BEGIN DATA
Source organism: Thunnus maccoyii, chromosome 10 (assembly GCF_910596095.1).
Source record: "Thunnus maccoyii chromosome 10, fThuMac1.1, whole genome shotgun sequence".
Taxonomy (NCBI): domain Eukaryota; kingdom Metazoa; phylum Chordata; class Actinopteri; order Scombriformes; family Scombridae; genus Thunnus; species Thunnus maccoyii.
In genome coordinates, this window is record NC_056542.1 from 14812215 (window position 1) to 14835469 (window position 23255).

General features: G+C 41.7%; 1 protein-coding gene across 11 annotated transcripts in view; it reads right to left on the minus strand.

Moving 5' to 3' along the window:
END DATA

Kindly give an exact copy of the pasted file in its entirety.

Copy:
Source organism: Thunnus maccoyii, chromosome 10 (assembly GCF_910596095.1).
Source record: "Thunnus maccoyii chromosome 10, fThuMac1.1, whole genome shotgun sequence".
Taxonomy (NCBI): domain Eukaryota; kingdom Metazoa; phylum Chordata; class Actinopteri; order Scombriformes; family Scombridae; genus Thunnus; species Thunnus maccoyii.
In genome coordinates, this window is record NC_056542.1 from 14812215 (window position 1) to 14835469 (window position 23255).

General features: G+C 41.7%; 1 protein-coding gene across 11 annotated transcripts in view; it reads right to left on the minus strand.

Moving 5' to 3' along the window: